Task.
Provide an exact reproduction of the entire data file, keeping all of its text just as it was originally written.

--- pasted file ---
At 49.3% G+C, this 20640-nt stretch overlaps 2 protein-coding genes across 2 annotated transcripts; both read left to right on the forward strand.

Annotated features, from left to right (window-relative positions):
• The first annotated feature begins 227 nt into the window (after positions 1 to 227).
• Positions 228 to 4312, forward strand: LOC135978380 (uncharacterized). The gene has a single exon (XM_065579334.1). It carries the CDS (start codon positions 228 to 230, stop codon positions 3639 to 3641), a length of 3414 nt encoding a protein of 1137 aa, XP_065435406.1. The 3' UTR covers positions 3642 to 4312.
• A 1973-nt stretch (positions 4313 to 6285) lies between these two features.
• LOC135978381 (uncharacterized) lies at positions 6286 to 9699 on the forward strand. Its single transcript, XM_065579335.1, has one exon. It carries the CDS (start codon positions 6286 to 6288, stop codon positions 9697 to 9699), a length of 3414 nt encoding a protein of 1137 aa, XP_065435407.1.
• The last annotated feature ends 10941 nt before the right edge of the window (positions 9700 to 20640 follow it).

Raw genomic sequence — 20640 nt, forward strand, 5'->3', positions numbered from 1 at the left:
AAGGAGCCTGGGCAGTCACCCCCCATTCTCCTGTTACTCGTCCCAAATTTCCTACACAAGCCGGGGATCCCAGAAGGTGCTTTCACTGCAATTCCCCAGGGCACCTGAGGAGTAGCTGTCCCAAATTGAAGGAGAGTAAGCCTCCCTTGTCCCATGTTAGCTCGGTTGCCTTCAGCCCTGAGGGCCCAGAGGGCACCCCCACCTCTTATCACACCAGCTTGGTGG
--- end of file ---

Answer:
At 49.3% G+C, this 20640-nt stretch overlaps 2 protein-coding genes across 2 annotated transcripts; both read left to right on the forward strand.

Annotated features, from left to right (window-relative positions):
• The first annotated feature begins 227 nt into the window (after positions 1 to 227).
• Positions 228 to 4312, forward strand: LOC135978380 (uncharacterized). The gene has a single exon (XM_065579334.1). It carries the CDS (start codon positions 228 to 230, stop codon positions 3639 to 3641), a length of 3414 nt encoding a protein of 1137 aa, XP_065435406.1. The 3' UTR covers positions 3642 to 4312.
• A 1973-nt stretch (positions 4313 to 6285) lies between these two features.
• LOC135978381 (uncharacterized) lies at positions 6286 to 9699 on the forward strand. Its single transcript, XM_065579335.1, has one exon. It carries the CDS (start codon positions 6286 to 6288, stop codon positions 9697 to 9699), a length of 3414 nt encoding a protein of 1137 aa, XP_065435407.1.
• The last annotated feature ends 10941 nt before the right edge of the window (positions 9700 to 20640 follow it).

Raw genomic sequence — 20640 nt, forward strand, 5'->3', positions numbered from 1 at the left:
AAGGAGCCTGGGCAGTCACCCCCCATTCTCCTGTTACTCGTCCCAAATTTCCTACACAAGCCGGGGATCCCAGAAGGTGCTTTCACTGCAATTCCCCAGGGCACCTGAGGAGTAGCTGTCCCAAATTGAAGGAGAGTAAGCCTCCCTTGTCCCATGTTAGCTCGGTTGCCTTCAGCCCTGAGGGCCCAGAGGGCACCCCCACCTCTTATCACACCAGCTTGGTGG